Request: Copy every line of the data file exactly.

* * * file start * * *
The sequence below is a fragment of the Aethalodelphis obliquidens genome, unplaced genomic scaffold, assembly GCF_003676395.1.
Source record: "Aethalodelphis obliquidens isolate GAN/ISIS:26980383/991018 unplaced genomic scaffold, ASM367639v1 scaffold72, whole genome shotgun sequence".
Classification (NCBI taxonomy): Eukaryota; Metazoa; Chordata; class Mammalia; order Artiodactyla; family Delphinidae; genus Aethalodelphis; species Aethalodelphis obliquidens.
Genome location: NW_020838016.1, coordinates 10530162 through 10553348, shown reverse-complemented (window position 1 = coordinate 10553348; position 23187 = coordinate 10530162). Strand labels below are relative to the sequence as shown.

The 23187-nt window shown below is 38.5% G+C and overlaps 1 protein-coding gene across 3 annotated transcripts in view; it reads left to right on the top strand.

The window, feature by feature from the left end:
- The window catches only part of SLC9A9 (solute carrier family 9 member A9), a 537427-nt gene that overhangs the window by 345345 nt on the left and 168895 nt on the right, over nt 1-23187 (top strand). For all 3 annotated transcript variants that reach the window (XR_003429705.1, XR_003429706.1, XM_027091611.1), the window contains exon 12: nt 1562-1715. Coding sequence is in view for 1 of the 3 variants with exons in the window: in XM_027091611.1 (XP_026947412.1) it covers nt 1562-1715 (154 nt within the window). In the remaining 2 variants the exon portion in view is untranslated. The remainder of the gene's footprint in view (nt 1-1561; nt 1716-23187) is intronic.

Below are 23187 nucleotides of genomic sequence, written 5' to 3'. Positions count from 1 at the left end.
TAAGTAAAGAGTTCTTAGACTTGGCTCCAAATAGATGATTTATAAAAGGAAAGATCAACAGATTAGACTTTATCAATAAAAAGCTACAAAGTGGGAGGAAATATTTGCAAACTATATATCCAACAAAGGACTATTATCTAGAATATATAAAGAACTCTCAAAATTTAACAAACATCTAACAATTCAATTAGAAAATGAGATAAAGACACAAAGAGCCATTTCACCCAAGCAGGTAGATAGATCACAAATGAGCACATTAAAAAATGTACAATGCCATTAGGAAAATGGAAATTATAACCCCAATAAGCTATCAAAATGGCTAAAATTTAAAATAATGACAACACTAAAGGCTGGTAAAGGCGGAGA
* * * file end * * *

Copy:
The sequence below is a fragment of the Aethalodelphis obliquidens genome, unplaced genomic scaffold, assembly GCF_003676395.1.
Source record: "Aethalodelphis obliquidens isolate GAN/ISIS:26980383/991018 unplaced genomic scaffold, ASM367639v1 scaffold72, whole genome shotgun sequence".
Classification (NCBI taxonomy): Eukaryota; Metazoa; Chordata; class Mammalia; order Artiodactyla; family Delphinidae; genus Aethalodelphis; species Aethalodelphis obliquidens.
Genome location: NW_020838016.1, coordinates 10530162 through 10553348, shown reverse-complemented (window position 1 = coordinate 10553348; position 23187 = coordinate 10530162). Strand labels below are relative to the sequence as shown.

The 23187-nt window shown below is 38.5% G+C and overlaps 1 protein-coding gene across 3 annotated transcripts in view; it reads left to right on the top strand.

The window, feature by feature from the left end:
- The window catches only part of SLC9A9 (solute carrier family 9 member A9), a 537427-nt gene that overhangs the window by 345345 nt on the left and 168895 nt on the right, over nt 1-23187 (top strand). For all 3 annotated transcript variants that reach the window (XR_003429705.1, XR_003429706.1, XM_027091611.1), the window contains exon 12: nt 1562-1715. Coding sequence is in view for 1 of the 3 variants with exons in the window: in XM_027091611.1 (XP_026947412.1) it covers nt 1562-1715 (154 nt within the window). In the remaining 2 variants the exon portion in view is untranslated. The remainder of the gene's footprint in view (nt 1-1561; nt 1716-23187) is intronic.

Below are 23187 nucleotides of genomic sequence, written 5' to 3'. Positions count from 1 at the left end.
TAAGTAAAGAGTTCTTAGACTTGGCTCCAAATAGATGATTTATAAAAGGAAAGATCAACAGATTAGACTTTATCAATAAAAAGCTACAAAGTGGGAGGAAATATTTGCAAACTATATATCCAACAAAGGACTATTATCTAGAATATATAAAGAACTCTCAAAATTTAACAAACATCTAACAATTCAATTAGAAAATGAGATAAAGACACAAAGAGCCATTTCACCCAAGCAGGTAGATAGATCACAAATGAGCACATTAAAAAATGTACAATGCCATTAGGAAAATGGAAATTATAACCCCAATAAGCTATCAAAATGGCTAAAATTTAAAATAATGACAACACTAAAGGCTGGTAAAGGCGGAGA